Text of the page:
Deep brain stimulation has been used to help manage symptoms of conditions like Parkinson’s and Tourette’s for many years, but the advent of adaptive technologies has raised new questions in the use of these technologies in the brain. The Center for Medical Ethics and Health Policy at Baylor College of Medicine has been awarded with one of four NIH BRAIN Initiative neuroethics grants in order to identify and evaluate the ethical, legal and social concerns with adaptive deep brain stimulation (aDBS) technologies.
The BRAIN Initiative is aimed at revolutionizing the understanding of the human brain. The four-year, $1.9 million grant award to Baylor will support research into the neuroethical implications of advancements in neurotechnology and brain science, stressing the importance of data-driven research generated from ethicists and neuroscientists.
“Our job is to start exploring these ethical and social issues, working with the scientists, interviewing patients who undergo the surgery, those who decline to participate due to some concern, and caregivers,” said Dr. Gabriel Lazaro-Munoz, assistant professor in the Center and co-principal investigator on the grant. “We want to examine this from an empirical standpoint to collect real data and identify the challenges and benefits, thereby building a foundation of data for this sparsely-researched area.”
Lazaro-Munoz will work with fellow Baylor faculty to examine neuroethical issues generated by aDBS for various disorders, and evaluate the impact of aDBS on patient-participants’ perceptions of autonomy, personal identity and risk propensity.
“In contrast to most current devices, new generation aDBS systems can both stimulate and record, and use signals from the brain to adjust stimulation in real time,” said Dr. Wayne Goodman, chair of the Menninger Department of Psychiatry and Behavioral Sciences at Baylor and co-principal investigator. “The goal is to develop prototype aDBS systems that can adjust stimulation automatically to better control the symptoms of treatment-resistant neuropsychiatric disorders such as obsessive compulsive disorder, Parkinson’s disease, Tourette’s syndrome and Essential Tremor disorders.”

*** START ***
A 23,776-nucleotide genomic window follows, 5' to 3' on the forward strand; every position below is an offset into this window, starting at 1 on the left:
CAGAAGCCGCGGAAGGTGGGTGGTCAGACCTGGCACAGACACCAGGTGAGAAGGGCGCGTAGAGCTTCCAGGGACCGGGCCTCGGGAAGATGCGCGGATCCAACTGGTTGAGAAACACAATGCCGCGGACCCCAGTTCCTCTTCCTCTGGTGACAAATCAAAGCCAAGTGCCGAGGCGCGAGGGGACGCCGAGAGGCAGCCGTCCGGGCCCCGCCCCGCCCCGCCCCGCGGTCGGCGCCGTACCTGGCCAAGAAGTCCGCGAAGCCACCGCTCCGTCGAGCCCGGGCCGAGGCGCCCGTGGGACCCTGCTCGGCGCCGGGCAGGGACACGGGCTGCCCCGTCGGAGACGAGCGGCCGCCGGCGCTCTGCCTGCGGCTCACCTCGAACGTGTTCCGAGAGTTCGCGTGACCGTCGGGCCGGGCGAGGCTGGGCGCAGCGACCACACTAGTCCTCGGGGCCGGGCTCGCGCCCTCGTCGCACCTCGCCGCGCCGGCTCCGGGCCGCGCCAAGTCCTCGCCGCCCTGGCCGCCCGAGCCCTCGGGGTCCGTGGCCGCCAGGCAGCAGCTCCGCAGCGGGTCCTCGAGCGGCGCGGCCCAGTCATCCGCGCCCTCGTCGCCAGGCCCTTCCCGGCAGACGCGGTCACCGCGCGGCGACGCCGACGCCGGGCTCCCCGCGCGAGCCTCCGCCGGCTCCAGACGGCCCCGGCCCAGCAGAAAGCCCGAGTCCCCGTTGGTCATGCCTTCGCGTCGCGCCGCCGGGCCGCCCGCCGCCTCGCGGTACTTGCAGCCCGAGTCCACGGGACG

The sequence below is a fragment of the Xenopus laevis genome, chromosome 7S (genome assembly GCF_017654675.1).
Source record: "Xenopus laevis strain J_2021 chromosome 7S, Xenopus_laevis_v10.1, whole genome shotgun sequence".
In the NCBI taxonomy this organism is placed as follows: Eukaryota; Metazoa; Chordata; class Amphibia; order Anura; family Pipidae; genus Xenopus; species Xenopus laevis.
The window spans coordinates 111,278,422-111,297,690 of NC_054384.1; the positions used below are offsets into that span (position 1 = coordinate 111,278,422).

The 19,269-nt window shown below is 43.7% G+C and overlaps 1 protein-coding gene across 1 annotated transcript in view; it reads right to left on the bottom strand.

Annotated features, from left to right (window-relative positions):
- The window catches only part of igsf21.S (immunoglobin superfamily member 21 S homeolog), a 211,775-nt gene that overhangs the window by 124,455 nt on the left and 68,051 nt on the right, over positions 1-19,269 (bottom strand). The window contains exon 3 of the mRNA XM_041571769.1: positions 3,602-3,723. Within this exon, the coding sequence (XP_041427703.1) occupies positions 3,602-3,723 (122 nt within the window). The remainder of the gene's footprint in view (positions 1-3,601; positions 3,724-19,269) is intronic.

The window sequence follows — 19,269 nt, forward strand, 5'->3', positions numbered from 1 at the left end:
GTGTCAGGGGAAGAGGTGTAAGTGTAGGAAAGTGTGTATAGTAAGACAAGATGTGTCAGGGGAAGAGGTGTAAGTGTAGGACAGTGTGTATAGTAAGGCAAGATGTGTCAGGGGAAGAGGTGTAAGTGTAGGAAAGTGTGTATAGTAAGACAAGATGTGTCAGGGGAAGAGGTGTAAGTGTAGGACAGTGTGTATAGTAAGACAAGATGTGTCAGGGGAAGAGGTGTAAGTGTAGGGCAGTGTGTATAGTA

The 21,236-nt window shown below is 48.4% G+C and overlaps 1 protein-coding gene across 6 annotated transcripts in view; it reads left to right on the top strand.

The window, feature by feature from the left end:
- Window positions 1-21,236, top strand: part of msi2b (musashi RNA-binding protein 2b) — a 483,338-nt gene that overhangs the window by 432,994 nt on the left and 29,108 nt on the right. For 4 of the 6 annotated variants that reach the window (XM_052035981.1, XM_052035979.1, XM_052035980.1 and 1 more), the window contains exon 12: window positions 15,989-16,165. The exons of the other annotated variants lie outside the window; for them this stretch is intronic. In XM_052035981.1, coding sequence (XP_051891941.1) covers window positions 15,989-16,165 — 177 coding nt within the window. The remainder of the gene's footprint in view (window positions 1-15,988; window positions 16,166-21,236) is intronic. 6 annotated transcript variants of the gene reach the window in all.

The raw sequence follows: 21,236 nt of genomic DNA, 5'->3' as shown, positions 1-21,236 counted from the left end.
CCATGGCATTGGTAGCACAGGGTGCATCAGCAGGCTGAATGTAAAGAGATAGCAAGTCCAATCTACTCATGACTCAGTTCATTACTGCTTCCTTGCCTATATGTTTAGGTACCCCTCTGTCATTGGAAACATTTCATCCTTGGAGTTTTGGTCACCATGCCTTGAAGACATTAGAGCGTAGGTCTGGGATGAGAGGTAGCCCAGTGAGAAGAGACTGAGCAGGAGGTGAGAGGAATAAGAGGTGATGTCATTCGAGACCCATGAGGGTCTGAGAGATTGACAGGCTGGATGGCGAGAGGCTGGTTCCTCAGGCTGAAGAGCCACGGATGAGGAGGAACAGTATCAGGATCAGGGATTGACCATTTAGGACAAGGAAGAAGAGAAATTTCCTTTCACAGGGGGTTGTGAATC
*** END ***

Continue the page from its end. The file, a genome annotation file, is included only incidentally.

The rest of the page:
The research team will gather data from participants in existing aDBS clinical trials, targeting the mood and motor outputs in five patient populations. Because aDBS is implemented in treatment-resistant disorders, study participants have likely tried countless medications and are searching for alternative therapies. In addition to studying patients currently participating in aDBS trials, the research team will also survey those who decline to have the surgery to find out what their concerns are.
Acting as an observer in the trials, researchers will conduct interviews and distribute pre- and post-surgery questionnaires to participating patients and their caregivers to identify potential neuroethical issues associated with the implantation of the technology, looking particularly at changes in perception of autonomy, personality and risk propensity.
“These patients are essentially having a computer that can modify and influence emotional processing, mood and motor outputs inserted into the brain,” said Lazaro-Munoz. “These responses define us as human beings and dictate our autonomy. If a participant experiences a personality change, does this change who they are or dehumanize them by altering their nature? These are some of the questions we have to consider.”
Although these personality changes have been observed in DBS previously, the empirical data is limited, and it has not been empirically examined in aDBS. This study will look at 10 participants from each of the five aDBS collaborating studies, and while the sample size is small, the data will help Lazaro-Munoz and the ethics team to develop a framework for the responsible research and translation of aDBS systems.
“It is fascinating to have the chance to see how these patients respond to these novel technologies,” added Lazaro-Munoz.
In addition to social concerns, ethical and legal questions as to how to regulate these technologies will be considered.
“We will be generating the data to come up with potential solutions to the key challenges we identify. These devices actually record brain activity; what is the place for this in the medical record? How do you manage this medical information and what protections do we need to put into place for patients? How will courts handle this information?” said Dr. Amy McGuire, director of the Center and co-principal investigator. “These are all questions we hope to explore through this study.”
For the millions of patients who do not respond to existing treatments, this technology could provide a level of management for their symptoms. While promising, it raises a host of questions in regards to altering movement and emotional responses, which impact autonomy, risk perception and personal identity.
“The potential for this technology is great, and we want to be sure we are developing responsible policies to manage it,” added Lazaro-Munoz.
Other contributors to this work include Barbara Koenig, Philip Starr, Michael Okun and Aysegul Gunduz.